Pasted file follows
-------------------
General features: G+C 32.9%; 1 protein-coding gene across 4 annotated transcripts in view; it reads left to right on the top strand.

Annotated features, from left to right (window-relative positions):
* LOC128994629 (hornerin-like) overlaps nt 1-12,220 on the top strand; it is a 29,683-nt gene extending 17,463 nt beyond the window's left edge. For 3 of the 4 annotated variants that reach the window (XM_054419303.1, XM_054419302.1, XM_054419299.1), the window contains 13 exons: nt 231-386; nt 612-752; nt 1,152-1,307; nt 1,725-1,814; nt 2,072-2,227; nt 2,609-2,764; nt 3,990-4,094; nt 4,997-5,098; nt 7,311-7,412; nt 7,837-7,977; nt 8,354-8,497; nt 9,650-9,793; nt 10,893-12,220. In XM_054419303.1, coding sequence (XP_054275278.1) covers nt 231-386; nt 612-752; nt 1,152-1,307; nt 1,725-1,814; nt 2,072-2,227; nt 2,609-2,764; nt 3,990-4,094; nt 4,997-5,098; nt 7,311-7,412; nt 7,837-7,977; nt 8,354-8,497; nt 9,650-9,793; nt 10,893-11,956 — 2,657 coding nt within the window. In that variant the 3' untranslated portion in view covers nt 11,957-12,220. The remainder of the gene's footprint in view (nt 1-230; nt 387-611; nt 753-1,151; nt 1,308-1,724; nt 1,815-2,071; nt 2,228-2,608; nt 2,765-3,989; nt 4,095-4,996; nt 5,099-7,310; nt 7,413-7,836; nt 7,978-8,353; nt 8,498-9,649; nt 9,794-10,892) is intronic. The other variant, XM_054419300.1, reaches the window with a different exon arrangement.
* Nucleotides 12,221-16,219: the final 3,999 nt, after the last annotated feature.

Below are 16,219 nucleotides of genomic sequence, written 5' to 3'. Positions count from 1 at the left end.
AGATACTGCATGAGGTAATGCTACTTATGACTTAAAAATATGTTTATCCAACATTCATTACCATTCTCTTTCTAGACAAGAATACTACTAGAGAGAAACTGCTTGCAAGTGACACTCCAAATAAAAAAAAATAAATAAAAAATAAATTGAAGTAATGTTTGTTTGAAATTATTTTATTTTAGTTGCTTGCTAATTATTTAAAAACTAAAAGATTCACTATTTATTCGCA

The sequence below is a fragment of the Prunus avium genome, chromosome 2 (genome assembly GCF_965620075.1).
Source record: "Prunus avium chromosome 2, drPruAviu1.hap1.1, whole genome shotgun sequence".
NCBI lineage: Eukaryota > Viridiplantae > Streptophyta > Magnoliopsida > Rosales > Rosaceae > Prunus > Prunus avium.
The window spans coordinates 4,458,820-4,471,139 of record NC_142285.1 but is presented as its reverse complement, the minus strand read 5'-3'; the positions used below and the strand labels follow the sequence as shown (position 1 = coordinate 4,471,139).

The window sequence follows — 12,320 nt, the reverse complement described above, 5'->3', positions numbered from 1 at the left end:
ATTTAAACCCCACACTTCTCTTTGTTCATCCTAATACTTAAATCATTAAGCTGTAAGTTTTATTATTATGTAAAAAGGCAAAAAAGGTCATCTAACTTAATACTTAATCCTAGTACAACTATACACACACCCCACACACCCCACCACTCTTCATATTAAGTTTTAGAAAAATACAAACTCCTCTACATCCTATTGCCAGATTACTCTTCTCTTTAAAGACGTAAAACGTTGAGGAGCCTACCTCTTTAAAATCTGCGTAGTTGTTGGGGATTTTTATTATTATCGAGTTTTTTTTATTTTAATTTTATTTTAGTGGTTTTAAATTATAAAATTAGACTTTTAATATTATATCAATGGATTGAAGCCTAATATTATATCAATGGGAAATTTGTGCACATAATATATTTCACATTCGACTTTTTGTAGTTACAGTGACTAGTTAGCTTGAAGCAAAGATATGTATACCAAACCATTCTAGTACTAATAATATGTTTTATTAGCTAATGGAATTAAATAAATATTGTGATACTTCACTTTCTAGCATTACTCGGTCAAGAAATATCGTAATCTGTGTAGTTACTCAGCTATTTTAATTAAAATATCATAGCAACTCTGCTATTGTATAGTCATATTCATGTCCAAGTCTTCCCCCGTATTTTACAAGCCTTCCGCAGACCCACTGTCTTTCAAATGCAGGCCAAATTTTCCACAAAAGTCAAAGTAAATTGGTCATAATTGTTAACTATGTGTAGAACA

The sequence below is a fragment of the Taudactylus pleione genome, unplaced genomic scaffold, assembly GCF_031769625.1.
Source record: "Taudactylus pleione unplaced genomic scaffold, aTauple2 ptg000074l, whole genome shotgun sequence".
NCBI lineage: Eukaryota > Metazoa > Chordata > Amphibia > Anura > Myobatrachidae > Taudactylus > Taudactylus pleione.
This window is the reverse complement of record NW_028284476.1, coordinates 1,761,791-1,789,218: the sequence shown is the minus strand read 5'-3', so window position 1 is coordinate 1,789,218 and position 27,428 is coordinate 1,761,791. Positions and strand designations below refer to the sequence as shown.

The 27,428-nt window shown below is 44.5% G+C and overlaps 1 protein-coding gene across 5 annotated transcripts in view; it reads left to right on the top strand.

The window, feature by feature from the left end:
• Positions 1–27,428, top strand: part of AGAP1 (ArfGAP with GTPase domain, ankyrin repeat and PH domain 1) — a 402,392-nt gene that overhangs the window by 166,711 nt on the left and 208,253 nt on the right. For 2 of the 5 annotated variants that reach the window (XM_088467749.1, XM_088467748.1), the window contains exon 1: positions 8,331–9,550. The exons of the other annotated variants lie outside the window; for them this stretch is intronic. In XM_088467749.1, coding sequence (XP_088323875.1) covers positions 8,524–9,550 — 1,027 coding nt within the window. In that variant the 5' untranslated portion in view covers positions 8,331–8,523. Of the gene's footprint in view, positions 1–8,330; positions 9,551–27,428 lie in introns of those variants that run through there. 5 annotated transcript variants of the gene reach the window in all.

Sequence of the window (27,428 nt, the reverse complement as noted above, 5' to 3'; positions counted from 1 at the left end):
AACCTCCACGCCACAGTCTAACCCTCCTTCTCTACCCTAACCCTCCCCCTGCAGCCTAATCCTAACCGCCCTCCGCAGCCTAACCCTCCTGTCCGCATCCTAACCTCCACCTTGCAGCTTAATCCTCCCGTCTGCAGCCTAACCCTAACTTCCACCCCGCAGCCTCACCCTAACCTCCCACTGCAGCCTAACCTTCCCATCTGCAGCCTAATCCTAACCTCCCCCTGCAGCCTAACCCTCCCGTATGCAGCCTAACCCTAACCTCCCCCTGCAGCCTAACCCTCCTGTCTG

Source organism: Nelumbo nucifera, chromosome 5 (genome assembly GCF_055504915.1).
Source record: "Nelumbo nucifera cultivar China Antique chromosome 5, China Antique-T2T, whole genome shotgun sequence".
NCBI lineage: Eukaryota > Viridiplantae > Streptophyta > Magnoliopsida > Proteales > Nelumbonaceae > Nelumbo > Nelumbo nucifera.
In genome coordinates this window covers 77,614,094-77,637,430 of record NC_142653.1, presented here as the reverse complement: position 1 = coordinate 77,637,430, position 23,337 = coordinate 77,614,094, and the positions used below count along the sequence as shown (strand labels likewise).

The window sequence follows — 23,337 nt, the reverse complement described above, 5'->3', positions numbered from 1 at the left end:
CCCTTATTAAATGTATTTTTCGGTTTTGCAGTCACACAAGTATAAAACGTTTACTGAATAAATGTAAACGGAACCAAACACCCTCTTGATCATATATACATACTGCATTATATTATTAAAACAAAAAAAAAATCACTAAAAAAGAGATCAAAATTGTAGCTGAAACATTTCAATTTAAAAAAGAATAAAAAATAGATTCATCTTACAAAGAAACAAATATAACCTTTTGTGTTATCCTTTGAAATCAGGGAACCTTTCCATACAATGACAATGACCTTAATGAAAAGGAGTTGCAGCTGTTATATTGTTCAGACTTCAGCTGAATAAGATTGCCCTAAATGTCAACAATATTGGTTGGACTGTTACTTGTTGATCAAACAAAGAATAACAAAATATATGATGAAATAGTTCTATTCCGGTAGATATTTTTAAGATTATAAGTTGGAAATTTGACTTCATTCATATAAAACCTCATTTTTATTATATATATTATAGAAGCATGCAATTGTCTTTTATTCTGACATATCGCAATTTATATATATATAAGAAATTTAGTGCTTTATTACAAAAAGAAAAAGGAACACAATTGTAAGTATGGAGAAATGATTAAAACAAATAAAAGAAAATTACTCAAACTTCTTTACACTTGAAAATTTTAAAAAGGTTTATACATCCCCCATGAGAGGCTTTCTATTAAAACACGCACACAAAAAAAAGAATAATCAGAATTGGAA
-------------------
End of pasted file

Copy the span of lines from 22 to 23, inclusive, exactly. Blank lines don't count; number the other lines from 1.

Source organism: Nelumbo nucifera, chromosome 5 (genome assembly GCF_055504915.1).
Source record: "Nelumbo nucifera cultivar China Antique chromosome 5, China Antique-T2T, whole genome shotgun sequence".